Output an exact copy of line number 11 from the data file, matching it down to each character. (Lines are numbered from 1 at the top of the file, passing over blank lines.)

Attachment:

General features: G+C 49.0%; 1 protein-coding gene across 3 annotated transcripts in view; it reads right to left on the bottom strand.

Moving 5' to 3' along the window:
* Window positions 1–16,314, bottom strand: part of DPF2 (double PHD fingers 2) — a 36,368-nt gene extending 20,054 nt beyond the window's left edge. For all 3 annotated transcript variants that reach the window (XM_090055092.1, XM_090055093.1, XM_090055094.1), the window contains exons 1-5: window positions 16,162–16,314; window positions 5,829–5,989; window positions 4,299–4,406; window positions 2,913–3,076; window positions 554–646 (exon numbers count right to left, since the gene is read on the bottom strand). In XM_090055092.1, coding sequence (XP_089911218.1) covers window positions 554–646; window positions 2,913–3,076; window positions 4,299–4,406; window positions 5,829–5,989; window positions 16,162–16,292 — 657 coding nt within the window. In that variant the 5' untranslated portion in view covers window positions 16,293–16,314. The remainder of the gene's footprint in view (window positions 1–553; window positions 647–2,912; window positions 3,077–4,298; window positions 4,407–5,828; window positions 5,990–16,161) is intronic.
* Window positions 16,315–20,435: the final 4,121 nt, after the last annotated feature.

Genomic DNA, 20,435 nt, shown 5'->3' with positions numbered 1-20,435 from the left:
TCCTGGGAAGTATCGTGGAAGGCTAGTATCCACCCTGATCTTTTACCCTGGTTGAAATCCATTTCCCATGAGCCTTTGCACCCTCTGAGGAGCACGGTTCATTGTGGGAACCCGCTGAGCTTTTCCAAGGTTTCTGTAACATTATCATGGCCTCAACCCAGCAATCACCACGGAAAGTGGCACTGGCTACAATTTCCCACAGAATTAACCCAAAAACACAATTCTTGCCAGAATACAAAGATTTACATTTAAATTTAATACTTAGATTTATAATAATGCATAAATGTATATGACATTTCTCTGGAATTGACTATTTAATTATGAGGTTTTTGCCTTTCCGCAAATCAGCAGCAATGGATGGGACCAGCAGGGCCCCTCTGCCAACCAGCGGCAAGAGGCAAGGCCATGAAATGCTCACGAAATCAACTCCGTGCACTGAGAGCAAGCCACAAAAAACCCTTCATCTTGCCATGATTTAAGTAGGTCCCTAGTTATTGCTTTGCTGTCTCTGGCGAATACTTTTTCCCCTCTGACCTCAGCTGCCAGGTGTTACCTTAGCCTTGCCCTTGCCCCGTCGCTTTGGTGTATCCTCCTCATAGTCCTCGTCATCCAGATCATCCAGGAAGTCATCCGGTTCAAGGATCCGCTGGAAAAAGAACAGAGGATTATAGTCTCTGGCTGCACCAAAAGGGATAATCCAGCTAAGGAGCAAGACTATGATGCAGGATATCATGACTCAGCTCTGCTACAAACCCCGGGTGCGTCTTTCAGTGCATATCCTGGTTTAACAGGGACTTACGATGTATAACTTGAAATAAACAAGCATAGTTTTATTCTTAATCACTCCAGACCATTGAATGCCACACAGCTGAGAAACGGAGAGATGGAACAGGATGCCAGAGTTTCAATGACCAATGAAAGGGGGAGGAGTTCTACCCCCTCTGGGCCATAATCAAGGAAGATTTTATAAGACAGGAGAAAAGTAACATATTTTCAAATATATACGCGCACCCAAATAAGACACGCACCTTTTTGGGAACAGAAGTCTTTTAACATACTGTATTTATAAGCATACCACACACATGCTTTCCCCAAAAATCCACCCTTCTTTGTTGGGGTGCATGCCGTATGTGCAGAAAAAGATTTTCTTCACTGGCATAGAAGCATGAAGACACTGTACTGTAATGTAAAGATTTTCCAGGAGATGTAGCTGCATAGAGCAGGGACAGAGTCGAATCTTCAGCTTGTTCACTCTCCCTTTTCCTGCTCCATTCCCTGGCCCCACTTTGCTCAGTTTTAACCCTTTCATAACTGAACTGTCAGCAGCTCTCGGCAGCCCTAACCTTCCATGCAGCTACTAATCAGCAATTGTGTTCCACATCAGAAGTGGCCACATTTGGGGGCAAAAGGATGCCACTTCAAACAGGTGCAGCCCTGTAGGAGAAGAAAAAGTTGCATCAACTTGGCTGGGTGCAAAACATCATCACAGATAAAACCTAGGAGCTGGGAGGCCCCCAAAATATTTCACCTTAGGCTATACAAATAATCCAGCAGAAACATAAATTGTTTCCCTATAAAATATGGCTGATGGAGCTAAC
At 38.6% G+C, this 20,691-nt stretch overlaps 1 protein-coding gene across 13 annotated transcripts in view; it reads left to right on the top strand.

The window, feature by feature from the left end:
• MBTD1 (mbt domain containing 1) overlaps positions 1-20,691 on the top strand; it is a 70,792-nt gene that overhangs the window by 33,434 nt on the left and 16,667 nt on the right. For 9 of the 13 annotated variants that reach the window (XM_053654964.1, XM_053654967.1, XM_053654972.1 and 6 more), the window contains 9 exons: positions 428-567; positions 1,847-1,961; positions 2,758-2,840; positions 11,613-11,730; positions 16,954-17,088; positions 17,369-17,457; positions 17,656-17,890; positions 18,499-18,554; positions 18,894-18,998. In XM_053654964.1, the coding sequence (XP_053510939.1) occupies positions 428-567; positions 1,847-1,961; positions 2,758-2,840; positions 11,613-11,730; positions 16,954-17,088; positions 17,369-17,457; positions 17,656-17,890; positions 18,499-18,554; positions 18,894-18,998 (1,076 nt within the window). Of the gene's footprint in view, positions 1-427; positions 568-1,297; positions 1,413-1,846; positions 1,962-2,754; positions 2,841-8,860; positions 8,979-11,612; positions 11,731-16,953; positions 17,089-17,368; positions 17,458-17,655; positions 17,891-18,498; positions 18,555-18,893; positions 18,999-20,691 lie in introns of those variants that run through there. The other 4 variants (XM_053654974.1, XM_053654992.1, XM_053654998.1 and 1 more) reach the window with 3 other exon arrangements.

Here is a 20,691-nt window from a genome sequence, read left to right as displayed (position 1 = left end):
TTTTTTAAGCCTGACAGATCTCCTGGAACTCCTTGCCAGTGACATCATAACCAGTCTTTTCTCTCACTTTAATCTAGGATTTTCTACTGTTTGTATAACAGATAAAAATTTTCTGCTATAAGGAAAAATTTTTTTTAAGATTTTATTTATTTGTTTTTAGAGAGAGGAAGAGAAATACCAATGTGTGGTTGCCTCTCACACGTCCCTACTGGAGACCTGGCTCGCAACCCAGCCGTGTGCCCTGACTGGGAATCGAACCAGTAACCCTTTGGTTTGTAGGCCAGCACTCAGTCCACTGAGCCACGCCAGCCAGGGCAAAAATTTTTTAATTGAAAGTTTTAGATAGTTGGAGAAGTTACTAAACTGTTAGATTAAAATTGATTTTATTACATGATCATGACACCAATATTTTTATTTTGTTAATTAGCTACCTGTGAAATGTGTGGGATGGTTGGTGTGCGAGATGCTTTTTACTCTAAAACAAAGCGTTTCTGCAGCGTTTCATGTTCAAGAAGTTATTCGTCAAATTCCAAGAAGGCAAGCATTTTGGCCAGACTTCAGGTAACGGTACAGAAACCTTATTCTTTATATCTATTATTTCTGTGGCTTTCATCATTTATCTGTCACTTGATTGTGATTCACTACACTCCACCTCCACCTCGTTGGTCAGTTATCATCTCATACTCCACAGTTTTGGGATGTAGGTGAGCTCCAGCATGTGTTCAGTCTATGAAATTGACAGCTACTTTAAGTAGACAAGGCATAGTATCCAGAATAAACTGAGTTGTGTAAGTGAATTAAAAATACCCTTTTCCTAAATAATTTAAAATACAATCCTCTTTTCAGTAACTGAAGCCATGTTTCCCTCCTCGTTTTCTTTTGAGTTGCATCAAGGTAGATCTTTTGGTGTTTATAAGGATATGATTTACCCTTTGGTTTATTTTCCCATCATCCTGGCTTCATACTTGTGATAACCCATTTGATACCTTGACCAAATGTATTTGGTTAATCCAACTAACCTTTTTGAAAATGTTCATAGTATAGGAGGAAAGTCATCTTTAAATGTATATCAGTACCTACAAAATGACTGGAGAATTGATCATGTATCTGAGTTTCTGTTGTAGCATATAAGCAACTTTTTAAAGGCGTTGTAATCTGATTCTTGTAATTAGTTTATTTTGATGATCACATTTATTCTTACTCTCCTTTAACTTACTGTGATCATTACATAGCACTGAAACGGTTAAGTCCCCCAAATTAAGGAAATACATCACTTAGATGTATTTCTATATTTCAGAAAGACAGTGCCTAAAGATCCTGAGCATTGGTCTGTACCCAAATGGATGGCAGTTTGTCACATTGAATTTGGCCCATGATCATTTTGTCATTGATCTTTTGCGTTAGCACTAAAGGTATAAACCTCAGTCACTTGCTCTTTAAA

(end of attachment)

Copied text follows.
TTTTTTAAGCCTGACAGATCTCCTGGAACTCCTTGCCAGTGACATCATAACCAGTCTTTTCTCTCACTTTAATCTAGGATTTTCTACTGTTTGTATAACAGATAAAAATTTTCTGCTATAAGGAAAAATTTTTTTTAAGATTTTATTTATTTGTTTTTAGAGAGAGGAAGAGAAATACCAATGTGTGGTTGCCTCTCACACGTCCCTACTGGAGACCTGGCTCGCAACCCAGCCGTGTGCCCTGACTGGGAATCGAACCAGTAACCCTTTGGTTTGTAGGCCAGCACTCAGTCCACTGAGCCACGCCAGCCAGGGCAAAAATTTTTTAATTGAAAGTTTTAGATAGTTGGAGAAGTTACTAAACTGTTAGATTAAAATTGATTTTATTACATGATCATGACACCAATATTTTTATTTTGTTAATTAGCTACCTGTGAAATGTGTGGGATGGTTGGTGTGCGAGATGCTTTTTACTCTAAAACAAAGCGTTTCTGCAGCGTTTCATGTTCAAGAAGTTATTCGTCAAATTCCAAGAAGGCAAGCATTTTGGCCAGACTTCAGGTAACGGTACAGAAACCTTATTCTTTATATCTATTATTTCTGTGGCTTTCATCATTTATCTGTCACTTGATTGTGATTCACTACACTCCACCTCCACCTCGTTGGTCAGTTATCATCTCATACTCCACAGTTTTGGGATGTAGGTGAGCTCCAGCATGTGTTCAGTCTATGAAATTGACAGCTACTTTAAGTAGACAAGGCATAGTATCCAGAATAAACTGAGTTGTGTAAGTGAATTAAAAATACCCTTTTCCTAAATAATTTAAAATACAATCCTCTTTTCAGTAACTGAAGCCATGTTTCCCTCCTCGTTTTCTTTTGAGTTGCATCAAGGTAGATCTTTTGGTGTTTATAAGGATATGATTTACCCTTTGGTTTATTTTCCCATCATCCTGGCTTCATACTTGTGATAACCCATTTGATACCTTGACCAAATGTATTTGGTTAATCCAACTAACCTTTTTGAAAATGTTCATAGTATAGGAGGAAAGTCATCTTTAAATGTATATCAGTACCTACAAAATGACTGGAGAATTGATCATGTATCTGAGTTTCTGTTGTAGCATATAAGCAACTTTTTAAAGGCGTTGTAATCTGATTCTTGTAATTAGTTTATTTTGATGATCACATTTATTCTTACTCTCCTTTAACTTACTGTGATCATTACATAGCACTGAAACGGTTAAGTCCCCCAAATTAAGGAAATACATCACTTAGATGTATTTCTATATTTCAGAAAGACAGTGCCTAAAGATCCTGAGCATTGGTCTGTACCCAAATGGATGGCAGTTTGTCACATTGAATTTGGCCCATGATCATTTTGTCATTGATCTTTTGCGTTAGCACTAAAGGTATAAACCTCAGTCACTTGCTCTTTAAA